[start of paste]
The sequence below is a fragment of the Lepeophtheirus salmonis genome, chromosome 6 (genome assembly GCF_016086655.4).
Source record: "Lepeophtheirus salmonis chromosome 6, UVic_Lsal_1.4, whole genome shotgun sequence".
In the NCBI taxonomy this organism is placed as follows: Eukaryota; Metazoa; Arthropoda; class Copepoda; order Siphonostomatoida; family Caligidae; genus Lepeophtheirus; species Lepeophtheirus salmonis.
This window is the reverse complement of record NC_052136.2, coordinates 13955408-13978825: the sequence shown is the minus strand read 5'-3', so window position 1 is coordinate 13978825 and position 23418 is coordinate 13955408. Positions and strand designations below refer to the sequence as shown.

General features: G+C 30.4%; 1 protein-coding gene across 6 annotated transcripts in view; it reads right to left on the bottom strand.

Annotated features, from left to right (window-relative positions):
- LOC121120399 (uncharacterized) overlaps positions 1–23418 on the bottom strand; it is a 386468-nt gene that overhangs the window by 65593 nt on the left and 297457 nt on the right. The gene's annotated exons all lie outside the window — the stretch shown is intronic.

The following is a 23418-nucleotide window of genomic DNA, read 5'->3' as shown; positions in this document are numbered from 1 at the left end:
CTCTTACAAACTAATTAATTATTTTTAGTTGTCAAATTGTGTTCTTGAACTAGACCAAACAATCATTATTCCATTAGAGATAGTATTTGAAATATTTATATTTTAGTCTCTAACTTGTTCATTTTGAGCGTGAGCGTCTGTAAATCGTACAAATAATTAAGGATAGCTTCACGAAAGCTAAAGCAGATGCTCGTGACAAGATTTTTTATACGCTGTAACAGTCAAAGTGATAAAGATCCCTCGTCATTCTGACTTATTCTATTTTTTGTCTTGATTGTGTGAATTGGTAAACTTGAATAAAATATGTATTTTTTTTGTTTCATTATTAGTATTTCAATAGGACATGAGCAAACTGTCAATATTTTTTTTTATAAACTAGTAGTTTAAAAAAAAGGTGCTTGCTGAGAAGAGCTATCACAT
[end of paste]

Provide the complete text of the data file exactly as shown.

The sequence below is a fragment of the Lepeophtheirus salmonis genome, chromosome 6 (genome assembly GCF_016086655.4).
Source record: "Lepeophtheirus salmonis chromosome 6, UVic_Lsal_1.4, whole genome shotgun sequence".
In the NCBI taxonomy this organism is placed as follows: Eukaryota; Metazoa; Arthropoda; class Copepoda; order Siphonostomatoida; family Caligidae; genus Lepeophtheirus; species Lepeophtheirus salmonis.
This window is the reverse complement of record NC_052136.2, coordinates 13955408-13978825: the sequence shown is the minus strand read 5'-3', so window position 1 is coordinate 13978825 and position 23418 is coordinate 13955408. Positions and strand designations below refer to the sequence as shown.

General features: G+C 30.4%; 1 protein-coding gene across 6 annotated transcripts in view; it reads right to left on the bottom strand.

Annotated features, from left to right (window-relative positions):
- LOC121120399 (uncharacterized) overlaps positions 1–23418 on the bottom strand; it is a 386468-nt gene that overhangs the window by 65593 nt on the left and 297457 nt on the right. The gene's annotated exons all lie outside the window — the stretch shown is intronic.

The following is a 23418-nucleotide window of genomic DNA, read 5'->3' as shown; positions in this document are numbered from 1 at the left end:
CTCTTACAAACTAATTAATTATTTTTAGTTGTCAAATTGTGTTCTTGAACTAGACCAAACAATCATTATTCCATTAGAGATAGTATTTGAAATATTTATATTTTAGTCTCTAACTTGTTCATTTTGAGCGTGAGCGTCTGTAAATCGTACAAATAATTAAGGATAGCTTCACGAAAGCTAAAGCAGATGCTCGTGACAAGATTTTTTATACGCTGTAACAGTCAAAGTGATAAAGATCCCTCGTCATTCTGACTTATTCTATTTTTTGTCTTGATTGTGTGAATTGGTAAACTTGAATAAAATATGTATTTTTTTTGTTTCATTATTAGTATTTCAATAGGACATGAGCAAACTGTCAATATTTTTTTTTATAAACTAGTAGTTTAAAAAAAAGGTGCTTGCTGAGAAGAGCTATCACAT